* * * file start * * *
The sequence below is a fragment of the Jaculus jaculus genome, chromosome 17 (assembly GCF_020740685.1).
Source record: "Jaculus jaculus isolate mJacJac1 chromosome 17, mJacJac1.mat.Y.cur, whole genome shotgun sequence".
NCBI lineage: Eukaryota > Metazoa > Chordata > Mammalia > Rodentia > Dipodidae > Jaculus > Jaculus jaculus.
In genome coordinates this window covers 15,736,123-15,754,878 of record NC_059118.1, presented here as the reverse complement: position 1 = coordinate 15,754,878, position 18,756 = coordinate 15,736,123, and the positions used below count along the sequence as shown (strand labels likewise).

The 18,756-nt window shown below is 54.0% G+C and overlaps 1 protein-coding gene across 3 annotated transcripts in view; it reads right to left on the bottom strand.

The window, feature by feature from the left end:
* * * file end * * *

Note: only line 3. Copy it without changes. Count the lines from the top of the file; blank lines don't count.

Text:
NCBI lineage: Eukaryota > Metazoa > Chordata > Mammalia > Rodentia > Dipodidae > Jaculus > Jaculus jaculus.